Used Audi A1 buyer's guide

8 Apr, 2014 4:00pm Richard Dredge

A used Audi A1 supermini is a tempting prospect brimming badge equity and build quality but is it a good buy?

While many mainstream car makers have fallen on hard times, Audi keeps posting sales records. It’s easy to see why, with a model in every class from supermini to supercar. Plus, every Audi is built to the same standard, so its smallest car, the Audi A1, has the solidity of an A6.

When we ran an A1, senior road tester Owen Mildenhall summed it up perfectly, saying: “Each time you get behind the wheel, there’s a sense of being in something special.”

History

The A1 arrived in late 2010 as a three-door with a choice of 1.2 TFSI or 1.4 TFSI petrol engines and a 1.6 TDI diesel, all with manual boxes. The 1.4 TFSI initially came in 120bhp guise; within months there was a 182bhp dual-clutch S tronic.

At launch, the 1.6 TDI put out 105g/km of CO2, but this was cut to 99g/km in summer 2011. And in spring 2012, the five-door Sportback A1 joined the range, shortly before the fast and frugal A1 2.0 TDI.

The newest addition is the 138bhp 1.4 TFSI Cylinder on Demand (CoD). Launched in spring 2013, it runs on two cylinders when cruising.

Alternatives

The A1’s most obvious rival is the MINI, although the soon-to-be-replaced current model has a much smaller boot and doesn’t come as a five-door. The Alfa Romeo MiTo is sporty and stylish, but interior quality and practicality disappoint.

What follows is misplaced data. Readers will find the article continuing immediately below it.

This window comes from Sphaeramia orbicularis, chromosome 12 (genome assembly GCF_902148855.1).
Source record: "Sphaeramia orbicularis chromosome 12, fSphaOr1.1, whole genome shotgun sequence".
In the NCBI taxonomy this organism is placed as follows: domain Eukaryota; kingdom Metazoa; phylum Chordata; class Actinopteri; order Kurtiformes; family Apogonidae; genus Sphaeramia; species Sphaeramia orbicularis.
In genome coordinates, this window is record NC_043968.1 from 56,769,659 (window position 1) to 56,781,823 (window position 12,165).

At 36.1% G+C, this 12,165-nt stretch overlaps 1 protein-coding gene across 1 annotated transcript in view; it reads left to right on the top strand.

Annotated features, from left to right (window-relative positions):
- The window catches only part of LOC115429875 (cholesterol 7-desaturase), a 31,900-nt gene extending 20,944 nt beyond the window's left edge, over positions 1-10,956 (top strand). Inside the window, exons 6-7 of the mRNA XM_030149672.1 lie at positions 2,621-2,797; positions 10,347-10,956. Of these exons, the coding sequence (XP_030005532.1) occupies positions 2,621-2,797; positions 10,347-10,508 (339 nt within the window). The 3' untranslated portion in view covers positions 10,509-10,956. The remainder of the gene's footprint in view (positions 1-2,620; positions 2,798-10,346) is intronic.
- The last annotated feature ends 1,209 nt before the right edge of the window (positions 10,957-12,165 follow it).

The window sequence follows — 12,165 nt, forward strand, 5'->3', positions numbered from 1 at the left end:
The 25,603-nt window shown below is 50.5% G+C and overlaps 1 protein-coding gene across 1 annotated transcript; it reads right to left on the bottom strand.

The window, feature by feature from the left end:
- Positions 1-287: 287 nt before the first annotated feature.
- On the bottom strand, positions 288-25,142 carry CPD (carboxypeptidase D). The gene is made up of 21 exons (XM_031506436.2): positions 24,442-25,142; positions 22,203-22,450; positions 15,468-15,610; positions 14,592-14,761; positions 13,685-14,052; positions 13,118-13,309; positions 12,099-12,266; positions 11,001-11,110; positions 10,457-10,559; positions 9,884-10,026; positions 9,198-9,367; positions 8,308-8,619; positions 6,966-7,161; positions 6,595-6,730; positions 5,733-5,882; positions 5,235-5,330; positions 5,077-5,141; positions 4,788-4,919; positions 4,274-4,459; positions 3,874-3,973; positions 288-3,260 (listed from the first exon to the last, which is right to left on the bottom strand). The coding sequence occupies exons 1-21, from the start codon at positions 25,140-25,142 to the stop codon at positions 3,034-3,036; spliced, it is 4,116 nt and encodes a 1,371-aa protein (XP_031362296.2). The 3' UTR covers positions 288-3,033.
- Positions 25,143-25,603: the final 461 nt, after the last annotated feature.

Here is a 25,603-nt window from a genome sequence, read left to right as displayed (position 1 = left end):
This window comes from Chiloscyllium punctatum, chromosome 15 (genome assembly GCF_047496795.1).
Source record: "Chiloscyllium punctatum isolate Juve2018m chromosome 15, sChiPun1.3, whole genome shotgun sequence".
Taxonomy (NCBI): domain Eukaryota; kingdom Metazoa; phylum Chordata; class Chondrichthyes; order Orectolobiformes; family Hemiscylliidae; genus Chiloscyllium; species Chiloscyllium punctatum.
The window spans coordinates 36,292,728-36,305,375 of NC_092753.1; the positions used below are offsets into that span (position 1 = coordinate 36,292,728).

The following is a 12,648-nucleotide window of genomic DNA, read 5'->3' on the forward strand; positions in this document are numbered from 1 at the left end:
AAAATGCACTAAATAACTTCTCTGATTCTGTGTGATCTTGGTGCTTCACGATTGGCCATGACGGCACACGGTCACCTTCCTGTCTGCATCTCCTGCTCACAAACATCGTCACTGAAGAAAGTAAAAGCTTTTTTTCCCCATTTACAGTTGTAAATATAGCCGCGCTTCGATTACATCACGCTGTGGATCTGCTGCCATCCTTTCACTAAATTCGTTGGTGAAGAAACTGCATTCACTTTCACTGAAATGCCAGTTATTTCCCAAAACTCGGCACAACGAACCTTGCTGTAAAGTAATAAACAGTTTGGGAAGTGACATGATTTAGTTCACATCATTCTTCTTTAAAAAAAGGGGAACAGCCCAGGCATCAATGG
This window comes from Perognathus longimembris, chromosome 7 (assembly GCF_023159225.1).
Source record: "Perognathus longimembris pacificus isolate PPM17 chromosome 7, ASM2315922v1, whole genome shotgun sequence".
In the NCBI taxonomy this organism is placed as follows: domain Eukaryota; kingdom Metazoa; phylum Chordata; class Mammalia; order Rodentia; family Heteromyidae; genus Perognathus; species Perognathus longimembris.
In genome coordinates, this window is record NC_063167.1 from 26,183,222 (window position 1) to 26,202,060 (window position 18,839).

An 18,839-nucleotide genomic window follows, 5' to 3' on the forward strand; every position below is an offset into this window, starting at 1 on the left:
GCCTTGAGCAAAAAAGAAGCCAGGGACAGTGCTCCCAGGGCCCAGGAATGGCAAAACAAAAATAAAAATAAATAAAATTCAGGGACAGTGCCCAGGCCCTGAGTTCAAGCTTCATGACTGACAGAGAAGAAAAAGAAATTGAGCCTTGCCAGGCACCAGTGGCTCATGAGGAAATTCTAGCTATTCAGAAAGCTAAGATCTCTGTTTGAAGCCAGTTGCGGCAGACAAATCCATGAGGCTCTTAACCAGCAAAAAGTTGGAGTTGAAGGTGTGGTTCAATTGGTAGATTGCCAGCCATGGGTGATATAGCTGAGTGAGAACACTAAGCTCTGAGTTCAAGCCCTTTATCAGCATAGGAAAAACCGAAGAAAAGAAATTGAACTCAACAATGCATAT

The Fiat 500 has proven a massive success, as it appeals on many levels, and the sporty Abarth editions are especially desirable. Yet while the car is cute, fun to drive and reliable, it’s a three-door only and just isn’t as practical as the A1.

Running costs

Owners can choose between fixed or variable service schedules, meaning a check-up every 9,000 miles or 12 months or every 19,000 miles or two years. 

While fixed services are £160-£170, a variable service is closer to £290. Cars over three years old are eligible for fixed-price servicing, at £159 (interim) and £309 (major). 

Diesels have a timing belt that needs to be replaced every five years or 75,000 miles – this will cost £847 with a new water pump, or £659 without. Once a car reaches three years old, this drops to £539 or £439.

Model Insurance group Fuel economy CO2 emissions Annual road tax
1.2 TFSI 86 9-12 55mpg 118g/km 30
1.4 TFSI 122 15-18 53mpg 124g/km 105
1.4 TFSI 140 CoD 21-22 60mpg 109g/km 20
1.4 TFSI 185 28 47mpg 139g/km 125
1.6 TDI 105 14-16 70mpg 105g/km 20
2.0 TDI 143 21-22 68mpg 108g/km 20

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